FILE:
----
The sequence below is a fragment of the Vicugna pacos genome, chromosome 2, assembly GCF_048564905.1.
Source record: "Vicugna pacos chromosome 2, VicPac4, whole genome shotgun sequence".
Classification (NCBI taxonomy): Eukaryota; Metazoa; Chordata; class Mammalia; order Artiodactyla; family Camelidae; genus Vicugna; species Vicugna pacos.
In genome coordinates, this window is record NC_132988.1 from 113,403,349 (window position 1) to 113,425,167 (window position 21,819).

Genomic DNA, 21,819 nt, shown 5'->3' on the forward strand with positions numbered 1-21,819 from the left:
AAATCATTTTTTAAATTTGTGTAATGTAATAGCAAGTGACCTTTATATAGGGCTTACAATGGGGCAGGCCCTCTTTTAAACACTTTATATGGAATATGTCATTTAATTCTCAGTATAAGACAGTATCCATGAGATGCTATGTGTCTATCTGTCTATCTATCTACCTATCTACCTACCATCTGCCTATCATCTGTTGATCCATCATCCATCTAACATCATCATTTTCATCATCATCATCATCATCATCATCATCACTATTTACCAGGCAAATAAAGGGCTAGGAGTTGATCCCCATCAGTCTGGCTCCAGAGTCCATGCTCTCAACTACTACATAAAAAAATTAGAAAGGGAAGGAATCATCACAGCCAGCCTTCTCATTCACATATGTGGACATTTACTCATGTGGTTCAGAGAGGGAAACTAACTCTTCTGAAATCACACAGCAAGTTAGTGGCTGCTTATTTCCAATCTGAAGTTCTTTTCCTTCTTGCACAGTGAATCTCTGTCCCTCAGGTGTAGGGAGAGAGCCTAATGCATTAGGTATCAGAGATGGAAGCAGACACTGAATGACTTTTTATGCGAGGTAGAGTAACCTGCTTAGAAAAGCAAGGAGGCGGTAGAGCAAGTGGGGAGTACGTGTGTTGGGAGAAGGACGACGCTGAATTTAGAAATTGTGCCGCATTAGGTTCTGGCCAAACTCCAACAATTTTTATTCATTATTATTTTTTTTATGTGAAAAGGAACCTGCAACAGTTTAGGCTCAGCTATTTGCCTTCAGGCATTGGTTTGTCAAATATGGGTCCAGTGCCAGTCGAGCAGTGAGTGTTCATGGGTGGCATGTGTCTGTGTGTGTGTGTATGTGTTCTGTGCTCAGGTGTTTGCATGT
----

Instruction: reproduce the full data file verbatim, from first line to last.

The sequence below is a fragment of the Vicugna pacos genome, chromosome 2, assembly GCF_048564905.1.
Source record: "Vicugna pacos chromosome 2, VicPac4, whole genome shotgun sequence".
Classification (NCBI taxonomy): Eukaryota; Metazoa; Chordata; class Mammalia; order Artiodactyla; family Camelidae; genus Vicugna; species Vicugna pacos.
In genome coordinates, this window is record NC_132988.1 from 113,403,349 (window position 1) to 113,425,167 (window position 21,819).

Genomic DNA, 21,819 nt, shown 5'->3' on the forward strand with positions numbered 1-21,819 from the left:
AAATCATTTTTTAAATTTGTGTAATGTAATAGCAAGTGACCTTTATATAGGGCTTACAATGGGGCAGGCCCTCTTTTAAACACTTTATATGGAATATGTCATTTAATTCTCAGTATAAGACAGTATCCATGAGATGCTATGTGTCTATCTGTCTATCTATCTACCTATCTACCTACCATCTGCCTATCATCTGTTGATCCATCATCCATCTAACATCATCATTTTCATCATCATCATCATCATCATCATCATCACTATTTACCAGGCAAATAAAGGGCTAGGAGTTGATCCCCATCAGTCTGGCTCCAGAGTCCATGCTCTCAACTACTACATAAAAAAATTAGAAAGGGAAGGAATCATCACAGCCAGCCTTCTCATTCACATATGTGGACATTTACTCATGTGGTTCAGAGAGGGAAACTAACTCTTCTGAAATCACACAGCAAGTTAGTGGCTGCTTATTTCCAATCTGAAGTTCTTTTCCTTCTTGCACAGTGAATCTCTGTCCCTCAGGTGTAGGGAGAGAGCCTAATGCATTAGGTATCAGAGATGGAAGCAGACACTGAATGACTTTTTATGCGAGGTAGAGTAACCTGCTTAGAAAAGCAAGGAGGCGGTAGAGCAAGTGGGGAGTACGTGTGTTGGGAGAAGGACGACGCTGAATTTAGAAATTGTGCCGCATTAGGTTCTGGCCAAACTCCAACAATTTTTATTCATTATTATTTTTTTTATGTGAAAAGGAACCTGCAACAGTTTAGGCTCAGCTATTTGCCTTCAGGCATTGGTTTGTCAAATATGGGTCCAGTGCCAGTCGAGCAGTGAGTGTTCATGGGTGGCATGTGTCTGTGTGTGTGTGTATGTGTTCTGTGCTCAGGTGTTTGCATGT